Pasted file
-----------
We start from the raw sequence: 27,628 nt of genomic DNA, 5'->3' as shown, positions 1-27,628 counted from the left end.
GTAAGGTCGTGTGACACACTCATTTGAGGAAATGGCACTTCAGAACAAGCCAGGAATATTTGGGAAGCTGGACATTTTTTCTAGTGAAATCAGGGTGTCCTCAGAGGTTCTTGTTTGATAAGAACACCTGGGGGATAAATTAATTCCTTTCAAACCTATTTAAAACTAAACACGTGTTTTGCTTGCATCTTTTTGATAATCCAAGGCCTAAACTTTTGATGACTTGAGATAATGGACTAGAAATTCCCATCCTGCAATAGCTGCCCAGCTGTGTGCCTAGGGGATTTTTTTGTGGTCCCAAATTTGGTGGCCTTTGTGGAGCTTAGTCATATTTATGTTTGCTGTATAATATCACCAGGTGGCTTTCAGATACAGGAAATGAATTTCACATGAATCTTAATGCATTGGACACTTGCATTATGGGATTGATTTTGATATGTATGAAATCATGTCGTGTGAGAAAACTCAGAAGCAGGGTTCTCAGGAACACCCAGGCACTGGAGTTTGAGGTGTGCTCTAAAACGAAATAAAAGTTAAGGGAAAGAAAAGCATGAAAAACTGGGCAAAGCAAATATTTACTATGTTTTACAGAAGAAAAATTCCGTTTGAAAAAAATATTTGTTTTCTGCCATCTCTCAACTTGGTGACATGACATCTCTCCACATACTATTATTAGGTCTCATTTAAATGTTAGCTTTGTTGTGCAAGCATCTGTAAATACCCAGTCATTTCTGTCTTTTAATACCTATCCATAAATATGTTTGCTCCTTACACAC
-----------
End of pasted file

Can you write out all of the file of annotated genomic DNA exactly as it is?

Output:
We start from the raw sequence: 27,628 nt of genomic DNA, 5'->3' as shown, positions 1-27,628 counted from the left end.
GTAAGGTCGTGTGACACACTCATTTGAGGAAATGGCACTTCAGAACAAGCCAGGAATATTTGGGAAGCTGGACATTTTTTCTAGTGAAATCAGGGTGTCCTCAGAGGTTCTTGTTTGATAAGAACACCTGGGGGATAAATTAATTCCTTTCAAACCTATTTAAAACTAAACACGTGTTTTGCTTGCATCTTTTTGATAATCCAAGGCCTAAACTTTTGATGACTTGAGATAATGGACTAGAAATTCCCATCCTGCAATAGCTGCCCAGCTGTGTGCCTAGGGGATTTTTTTGTGGTCCCAAATTTGGTGGCCTTTGTGGAGCTTAGTCATATTTATGTTTGCTGTATAATATCACCAGGTGGCTTTCAGATACAGGAAATGAATTTCACATGAATCTTAATGCATTGGACACTTGCATTATGGGATTGATTTTGATATGTATGAAATCATGTCGTGTGAGAAAACTCAGAAGCAGGGTTCTCAGGAACACCCAGGCACTGGAGTTTGAGGTGTGCTCTAAAACGAAATAAAAGTTAAGGGAAAGAAAAGCATGAAAAACTGGGCAAAGCAAATATTTACTATGTTTTACAGAAGAAAAATTCCGTTTGAAAAAAATATTTGTTTTCTGCCATCTCTCAACTTGGTGACATGACATCTCTCCACATACTATTATTAGGTCTCATTTAAATGTTAGCTTTGTTGTGCAAGCATCTGTAAATACCCAGTCATTTCTGTCTTTTAATACCTATCCATAAATATGTTTGCTCCTTACACAC